If you’re reading this on your tablet while at your child’s soccer game, please put it down. You’re setting an ill-mannered example, and one that’s becoming an all-too-frequent sight in our communities.
I was recently at dinner with my wife and noticed a couple sitting nearby; both were staring into their smartphones, seemingly oblivious to the evening’s ambiance … and to each other. It was sad.
Before that I saw a group of teenagers standing together at a nearby open-air mall; rather than talking they were all texting. It was perplexing.
More disturbing is how frequently I see elementary school-aged kids tapping away on their tablets when they could be experiencing the world around them. Rather than playing or watching sports, taking-in a performance, enjoying the outdoors, or simply developing an attention span, many children are being mollified with devices. “Leave me alone, kid,” seems the message.
None of my business, I suppose. You certainly have a right to gaze into those little glowing screens all you want, and allow your children to, as well. But what about when that right intrudes on the activity of others?
This is when good manners are needed.
It’s can be frustrating when parents allow their young children to bring tablets and smartphones to events where their devices become the center of attention, forcing other parents to place the real world into a hopeless competition with flashy electronic games they themselves chose not to bring.
What’s the big deal? Well, here are three recent examples of the challenge “second hand screens” bring to modern parenting:
While at a baseball game with my son, an entire little league team was sitting below us with their parents. Two players brought tablets, so most of the team played or watched video games the entire time. Some aggravated parents tried to get their kids to watch the baseball game, but how can a pitcher working out a fastball compete with the Hulk smashing everything?
At a recent children’s play, a parent allowed her toddler to play games on a tablet throughout the performance. By the end of the evening, the children in the row behind them hadn’t seen much of the show. They paid far more attention to the flashy screen in their line of sight.
And then there was the youth campout aboard the USS Alabama. A couple of the boys brought tablets, so eventually the group sat huddled together taking turns playing some sort of video game. “Boys,” I said. “You’re on a battleship – passageways, ladders, guns, canons – put down those games and go explore.”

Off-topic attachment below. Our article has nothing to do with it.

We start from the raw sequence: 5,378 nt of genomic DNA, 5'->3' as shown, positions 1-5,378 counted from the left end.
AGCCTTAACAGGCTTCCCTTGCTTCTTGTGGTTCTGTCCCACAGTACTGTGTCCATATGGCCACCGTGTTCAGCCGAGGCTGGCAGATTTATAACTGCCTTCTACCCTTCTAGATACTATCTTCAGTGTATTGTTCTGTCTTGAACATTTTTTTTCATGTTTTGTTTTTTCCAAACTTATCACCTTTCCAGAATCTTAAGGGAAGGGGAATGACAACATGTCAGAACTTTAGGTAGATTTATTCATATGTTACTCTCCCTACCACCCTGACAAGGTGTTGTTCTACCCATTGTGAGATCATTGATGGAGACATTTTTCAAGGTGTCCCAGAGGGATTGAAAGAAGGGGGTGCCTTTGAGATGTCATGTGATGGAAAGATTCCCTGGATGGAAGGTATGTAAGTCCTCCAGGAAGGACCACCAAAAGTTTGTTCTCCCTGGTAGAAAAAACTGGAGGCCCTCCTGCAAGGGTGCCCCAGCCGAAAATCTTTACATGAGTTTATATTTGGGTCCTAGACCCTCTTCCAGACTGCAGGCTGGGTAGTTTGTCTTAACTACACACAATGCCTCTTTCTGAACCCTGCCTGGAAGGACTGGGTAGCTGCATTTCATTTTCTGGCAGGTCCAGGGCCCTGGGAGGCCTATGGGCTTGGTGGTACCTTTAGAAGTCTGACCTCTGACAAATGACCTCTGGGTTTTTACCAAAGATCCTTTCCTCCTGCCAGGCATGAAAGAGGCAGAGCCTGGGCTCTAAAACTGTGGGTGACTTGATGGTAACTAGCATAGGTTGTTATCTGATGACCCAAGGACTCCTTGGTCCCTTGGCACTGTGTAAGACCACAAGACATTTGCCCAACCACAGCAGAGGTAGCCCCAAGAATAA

The parents who supplied the tablets in all three examples seemed blissfully unaware of the distraction they caused. Meanwhile, other parents fumed.
On one hand, I can sympathize. Nobody likes being the uncool parent who won’t let their kids bring along their favorite devices. And as the father of five, I know how challenging it can be to bring small children to certain events. But on the other hand, we’re parents, and part of our job is teaching our children how to behave in public, how to set aside distractions and pay attention to something or to someone, and how to not interrupt the activity of others, especially in a group setting.
Giving a smartphone or tablet to your child may help you enjoy an event in peace, but it will likely distract other kids, and letting your kids bring electronics to outdoor events may defeat the very purpose that most other families are trying to achieve there.
So what should we do?
As with anything new, our society must adopt new standards of appropriate behavior. The previous generations had to learn proper telephone manners, and then all about second-hand smoke, for instance.
At one theater in Birmingham, ushers shine blinking lights on those who continue to use their devices during performances. That’s a good start. Elsewhere, coaches and event organizers could establish “screen free” policies before certain gatherings or events so everyone knows what to expect.
Whatever the approach, modern parents need to become aware that “second hand screens” are becoming a real nuisance to parents who are just trying to help our kids unplug and enjoy real life.
(First published on AL.com)